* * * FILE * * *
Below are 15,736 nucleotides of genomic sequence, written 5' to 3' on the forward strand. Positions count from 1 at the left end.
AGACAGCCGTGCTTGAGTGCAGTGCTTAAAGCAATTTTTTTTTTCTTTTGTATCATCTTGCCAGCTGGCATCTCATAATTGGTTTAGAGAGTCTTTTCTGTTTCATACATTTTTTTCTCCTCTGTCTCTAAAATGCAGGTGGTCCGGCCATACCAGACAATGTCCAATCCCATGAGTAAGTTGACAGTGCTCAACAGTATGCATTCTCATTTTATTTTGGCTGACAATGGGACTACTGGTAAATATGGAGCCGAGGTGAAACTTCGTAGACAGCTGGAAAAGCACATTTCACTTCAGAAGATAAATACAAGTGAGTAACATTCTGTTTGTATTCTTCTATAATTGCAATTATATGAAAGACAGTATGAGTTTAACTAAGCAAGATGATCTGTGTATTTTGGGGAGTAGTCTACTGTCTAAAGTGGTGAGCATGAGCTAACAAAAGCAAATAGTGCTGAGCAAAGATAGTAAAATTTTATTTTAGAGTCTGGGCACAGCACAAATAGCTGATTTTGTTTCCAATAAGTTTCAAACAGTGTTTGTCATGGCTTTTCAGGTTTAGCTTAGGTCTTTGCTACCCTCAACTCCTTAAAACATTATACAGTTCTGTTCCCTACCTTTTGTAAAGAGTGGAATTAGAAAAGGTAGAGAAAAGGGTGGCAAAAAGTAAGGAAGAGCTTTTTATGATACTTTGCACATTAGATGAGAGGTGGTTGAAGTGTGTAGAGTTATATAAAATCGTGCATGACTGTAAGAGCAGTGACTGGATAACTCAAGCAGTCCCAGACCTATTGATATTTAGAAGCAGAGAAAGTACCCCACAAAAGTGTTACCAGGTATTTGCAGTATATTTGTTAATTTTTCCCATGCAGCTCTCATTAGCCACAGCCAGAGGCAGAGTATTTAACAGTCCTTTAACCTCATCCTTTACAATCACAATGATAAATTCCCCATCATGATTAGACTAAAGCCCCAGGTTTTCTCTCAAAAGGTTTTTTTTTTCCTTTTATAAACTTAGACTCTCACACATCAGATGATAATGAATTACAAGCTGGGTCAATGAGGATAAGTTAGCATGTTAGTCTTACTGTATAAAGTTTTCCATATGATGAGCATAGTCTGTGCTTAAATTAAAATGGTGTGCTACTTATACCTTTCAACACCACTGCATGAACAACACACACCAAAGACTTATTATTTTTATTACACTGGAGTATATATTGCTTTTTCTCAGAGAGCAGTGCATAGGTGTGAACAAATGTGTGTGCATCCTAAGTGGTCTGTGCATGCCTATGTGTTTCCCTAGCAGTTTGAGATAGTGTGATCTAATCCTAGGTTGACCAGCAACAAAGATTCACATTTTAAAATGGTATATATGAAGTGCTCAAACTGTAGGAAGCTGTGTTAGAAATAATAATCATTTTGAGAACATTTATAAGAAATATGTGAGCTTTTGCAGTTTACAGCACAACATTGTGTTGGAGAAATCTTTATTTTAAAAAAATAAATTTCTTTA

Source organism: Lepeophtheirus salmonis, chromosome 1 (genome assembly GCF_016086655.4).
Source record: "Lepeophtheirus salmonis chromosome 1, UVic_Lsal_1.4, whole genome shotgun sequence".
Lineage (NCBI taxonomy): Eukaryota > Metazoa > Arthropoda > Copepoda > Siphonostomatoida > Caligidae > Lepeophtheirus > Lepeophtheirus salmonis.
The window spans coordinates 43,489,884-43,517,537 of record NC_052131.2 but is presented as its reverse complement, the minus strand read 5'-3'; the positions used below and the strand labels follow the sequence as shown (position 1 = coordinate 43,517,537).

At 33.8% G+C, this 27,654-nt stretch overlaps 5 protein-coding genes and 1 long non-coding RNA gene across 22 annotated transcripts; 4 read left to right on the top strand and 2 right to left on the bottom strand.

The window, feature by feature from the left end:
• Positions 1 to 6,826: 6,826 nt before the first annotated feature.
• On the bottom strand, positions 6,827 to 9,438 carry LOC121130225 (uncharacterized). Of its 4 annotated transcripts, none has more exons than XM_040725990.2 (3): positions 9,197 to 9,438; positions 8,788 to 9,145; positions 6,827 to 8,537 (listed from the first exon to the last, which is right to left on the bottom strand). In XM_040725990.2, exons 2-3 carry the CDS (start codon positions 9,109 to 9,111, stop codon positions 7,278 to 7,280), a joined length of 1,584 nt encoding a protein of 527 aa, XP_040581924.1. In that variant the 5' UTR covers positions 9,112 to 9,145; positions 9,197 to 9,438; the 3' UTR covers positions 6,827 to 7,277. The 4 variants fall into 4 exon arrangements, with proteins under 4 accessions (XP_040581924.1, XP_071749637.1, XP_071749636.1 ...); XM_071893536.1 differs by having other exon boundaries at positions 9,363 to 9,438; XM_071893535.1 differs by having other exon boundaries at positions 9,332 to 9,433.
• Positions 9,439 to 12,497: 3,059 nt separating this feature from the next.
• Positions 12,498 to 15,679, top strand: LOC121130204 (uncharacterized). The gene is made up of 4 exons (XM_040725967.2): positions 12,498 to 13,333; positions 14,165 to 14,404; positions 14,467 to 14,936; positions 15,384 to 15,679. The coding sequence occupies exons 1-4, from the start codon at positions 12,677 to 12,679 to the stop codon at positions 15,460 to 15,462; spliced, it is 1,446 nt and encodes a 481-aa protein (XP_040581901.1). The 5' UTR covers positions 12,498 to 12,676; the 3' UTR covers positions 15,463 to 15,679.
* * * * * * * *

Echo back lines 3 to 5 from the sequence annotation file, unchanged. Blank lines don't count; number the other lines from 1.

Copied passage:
Source organism: Lepeophtheirus salmonis, chromosome 1 (genome assembly GCF_016086655.4).
Source record: "Lepeophtheirus salmonis chromosome 1, UVic_Lsal_1.4, whole genome shotgun sequence".
Lineage (NCBI taxonomy): Eukaryota > Metazoa > Arthropoda > Copepoda > Siphonostomatoida > Caligidae > Lepeophtheirus > Lepeophtheirus salmonis.